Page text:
I: Uh-hunh (affirmative).
FB: Most of them are imports. You probably can verify that. To me, it's only a charge and I can't prove it—I make the charge that most of them are imports.
I: Uh-hunh (affirmative).
FB: Maybe with the exception of Travis Moralis.
I: Yes. Right.
FB: Well, I don't hold nothing—I have no—I don't care for their politics and I don't care for their tactics.
I: They have chosen to be highly visible and highly provocative. Do you think that that has been of service or a disservice to the Left in Houston in general?
FB: Oh yeah. It's been a disservice to my notion—sure. Of course, it's the same thing with the Moody Park riot. Moody Park riot would have happened if the RCP would have been there or not. Just like what's happened.
I: Would you date the Moody Park riot? '78?
FB: '78, yeah. '78. But there they was on the job and their __(??) tried to claim—headed for leading the working class. Well of course, it was utterly ridiculous.
I: But they do seem to be very hard working people and they do—
FB: Yeah, I don't chide them for their dedication to the cause. Ostensibly, their course is supposed to be my course too, but— (laughs)
I: Well, don't you think, though, to the extent that they have created a visible Communist presence in Houston, that that's really—
FB: 24:25 There is so many different conceptions of what Communism is. There is the kind of the—or Socialism—either one—we used the same voice—interchangeably mean the same thing. There is the Socialist of Nixon—you know—whichever he's opposed to. Or Goldwater—Goldwater Socialism meant Social Security and vacation with pay and all that sort of stuff.
I: But in particular, what has the Revolutionary Communist Party done, you think, that is damaging?
FB: That's ridiculous being, for instance, climbing the Alamo. Then the same person goes out there in California or I don't know what actions he was engaged in—the guy gets killed. For what? For nothing. Irresponsible. Definitely irresponsible.
I: Well, in what way?
FB: The same thing with that meeting of the miners which was held, but miner officials—they tried to break it up. Regardless of what they say, you don't come to a meeting if you want to attend a meeting to listen to what the man has to say with—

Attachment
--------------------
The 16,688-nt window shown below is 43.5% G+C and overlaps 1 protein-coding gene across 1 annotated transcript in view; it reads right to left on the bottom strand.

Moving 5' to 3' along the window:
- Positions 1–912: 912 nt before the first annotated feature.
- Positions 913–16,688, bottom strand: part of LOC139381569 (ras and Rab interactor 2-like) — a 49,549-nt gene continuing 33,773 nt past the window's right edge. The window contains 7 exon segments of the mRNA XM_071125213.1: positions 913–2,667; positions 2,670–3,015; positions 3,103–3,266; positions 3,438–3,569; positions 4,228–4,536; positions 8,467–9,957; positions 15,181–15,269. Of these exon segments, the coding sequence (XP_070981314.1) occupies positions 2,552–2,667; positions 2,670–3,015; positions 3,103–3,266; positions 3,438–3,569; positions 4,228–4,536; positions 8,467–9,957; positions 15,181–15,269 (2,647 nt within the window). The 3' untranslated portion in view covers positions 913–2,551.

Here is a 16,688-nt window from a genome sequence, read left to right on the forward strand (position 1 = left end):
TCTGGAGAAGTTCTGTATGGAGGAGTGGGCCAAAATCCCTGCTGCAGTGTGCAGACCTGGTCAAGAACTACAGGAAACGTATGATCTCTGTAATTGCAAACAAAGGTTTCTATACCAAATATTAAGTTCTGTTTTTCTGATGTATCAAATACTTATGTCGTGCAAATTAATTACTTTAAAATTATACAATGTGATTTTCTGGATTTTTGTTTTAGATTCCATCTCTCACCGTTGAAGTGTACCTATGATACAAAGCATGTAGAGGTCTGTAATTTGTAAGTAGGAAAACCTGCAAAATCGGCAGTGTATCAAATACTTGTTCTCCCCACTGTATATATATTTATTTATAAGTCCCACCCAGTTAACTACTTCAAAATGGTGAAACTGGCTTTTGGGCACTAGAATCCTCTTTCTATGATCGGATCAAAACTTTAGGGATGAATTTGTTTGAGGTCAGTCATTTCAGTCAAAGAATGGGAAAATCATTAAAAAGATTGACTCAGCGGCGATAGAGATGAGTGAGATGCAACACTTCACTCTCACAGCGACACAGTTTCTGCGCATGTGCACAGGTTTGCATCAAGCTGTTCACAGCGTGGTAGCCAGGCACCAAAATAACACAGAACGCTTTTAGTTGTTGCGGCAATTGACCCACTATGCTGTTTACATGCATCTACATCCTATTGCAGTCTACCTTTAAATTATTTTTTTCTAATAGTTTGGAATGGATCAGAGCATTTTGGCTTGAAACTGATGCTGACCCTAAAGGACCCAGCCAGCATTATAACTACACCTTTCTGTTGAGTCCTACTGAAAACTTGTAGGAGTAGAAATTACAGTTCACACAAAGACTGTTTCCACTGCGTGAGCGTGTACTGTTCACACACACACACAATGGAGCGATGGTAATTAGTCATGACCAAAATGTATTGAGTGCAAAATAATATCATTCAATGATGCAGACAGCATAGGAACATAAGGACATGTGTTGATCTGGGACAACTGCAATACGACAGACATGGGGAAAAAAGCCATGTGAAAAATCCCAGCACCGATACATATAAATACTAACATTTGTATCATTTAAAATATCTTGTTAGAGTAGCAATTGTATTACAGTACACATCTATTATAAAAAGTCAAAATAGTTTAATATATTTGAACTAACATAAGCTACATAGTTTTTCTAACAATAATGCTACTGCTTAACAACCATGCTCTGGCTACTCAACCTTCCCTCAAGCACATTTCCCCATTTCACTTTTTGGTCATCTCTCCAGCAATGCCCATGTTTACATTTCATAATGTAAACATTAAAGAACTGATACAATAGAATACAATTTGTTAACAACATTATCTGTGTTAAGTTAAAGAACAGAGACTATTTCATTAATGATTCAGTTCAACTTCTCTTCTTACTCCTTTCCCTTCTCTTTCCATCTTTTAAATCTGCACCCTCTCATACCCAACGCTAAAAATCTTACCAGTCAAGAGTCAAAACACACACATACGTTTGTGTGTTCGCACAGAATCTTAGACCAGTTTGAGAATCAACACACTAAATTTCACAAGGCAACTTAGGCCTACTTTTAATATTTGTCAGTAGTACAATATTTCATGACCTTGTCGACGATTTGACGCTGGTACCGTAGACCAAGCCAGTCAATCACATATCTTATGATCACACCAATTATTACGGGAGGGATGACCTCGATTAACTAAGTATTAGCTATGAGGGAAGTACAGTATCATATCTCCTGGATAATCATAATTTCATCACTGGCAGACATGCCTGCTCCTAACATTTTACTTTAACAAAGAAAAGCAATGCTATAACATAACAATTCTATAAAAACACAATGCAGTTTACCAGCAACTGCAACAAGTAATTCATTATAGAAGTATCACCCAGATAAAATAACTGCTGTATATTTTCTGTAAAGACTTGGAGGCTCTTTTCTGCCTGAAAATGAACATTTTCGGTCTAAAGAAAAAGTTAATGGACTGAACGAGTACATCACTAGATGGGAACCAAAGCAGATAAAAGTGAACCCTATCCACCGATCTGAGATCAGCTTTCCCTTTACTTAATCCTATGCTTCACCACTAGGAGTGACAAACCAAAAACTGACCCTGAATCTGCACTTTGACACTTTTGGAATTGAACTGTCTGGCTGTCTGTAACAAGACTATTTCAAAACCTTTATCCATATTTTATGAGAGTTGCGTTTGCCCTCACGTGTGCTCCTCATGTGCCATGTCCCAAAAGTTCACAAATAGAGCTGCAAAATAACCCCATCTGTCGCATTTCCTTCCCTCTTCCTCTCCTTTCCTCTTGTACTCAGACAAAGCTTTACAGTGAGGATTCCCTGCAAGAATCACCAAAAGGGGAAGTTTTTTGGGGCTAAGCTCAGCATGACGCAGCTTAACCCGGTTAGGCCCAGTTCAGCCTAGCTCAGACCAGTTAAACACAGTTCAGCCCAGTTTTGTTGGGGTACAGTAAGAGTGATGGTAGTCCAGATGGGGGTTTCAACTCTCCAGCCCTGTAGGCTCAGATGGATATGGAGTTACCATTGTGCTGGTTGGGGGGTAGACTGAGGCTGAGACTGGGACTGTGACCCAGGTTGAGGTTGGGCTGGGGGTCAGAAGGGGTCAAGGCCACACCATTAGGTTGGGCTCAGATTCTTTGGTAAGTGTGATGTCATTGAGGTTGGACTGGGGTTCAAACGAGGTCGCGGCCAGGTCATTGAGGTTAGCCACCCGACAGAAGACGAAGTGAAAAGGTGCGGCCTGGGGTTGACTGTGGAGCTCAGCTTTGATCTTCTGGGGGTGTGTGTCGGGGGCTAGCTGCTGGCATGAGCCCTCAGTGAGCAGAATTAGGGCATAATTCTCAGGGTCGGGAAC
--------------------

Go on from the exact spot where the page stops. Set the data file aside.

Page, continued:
I: Two by fours or whatever.
FB: Two by twos and stuff like that.
I: Were you at that meeting?
FB: I was there, yeah.
I: Why don't you describe that—date it and sort of explain what happened.
FB: When I arrived there the World Affairs Lounge was full of people and a few people was in the Pacific Room and of course it was—
I: At the University.
FB: Of Houston. The SWP has the monitors at the door and stuff like that. Of course, most of them know me and I know them. Well, it's time to get into the room, so we all went in there, and the room was full and outside—
I: How many people?
FB: —was outside. Well, let's see. The room was full of about 60 or 70 people—that's what the Pacific Room will hold. And outside there was about—at least—40 Maoist Iranians and 12—they had a statewide mobilization—12 or 15—RCP members.
I: Uh-hunh (affirmative).
FB: 26:57 Well, they could have gone in there one by one originally, and I also want to state that there was the—they had issued a leaflet denouncement at that particular meeting. A denouncement—these mineworker's officials—you know—there wasn't any top officials, but anyway, they was representing the mine workers and speaking for the miners which were on strike. And they didn't soft pedal any particularly line or giving in—you know—they took a militant stand. Well, they tried to announce that particular meeting in the leaflet and then they try to break it up—you know—stormed the meeting and several—
I: You mean they just—
FB: Oh yeah. Well, of course, they would agree the SWP handle it. I would have handled it different. They stopped everybody who were trying to rush—I would let one or two through an wail the piss out of them.
I: Uh-hunh (affirmative). But instead—
FB: They closed the door and some people was outside—SWP people were outside.
I: Got trapped outside?
FB: Outside and they was beaten up unmercilessly. They was kicked, knocked to the ground, and kicked and one had to buy $700 worth of tooth work—dental work had to be done.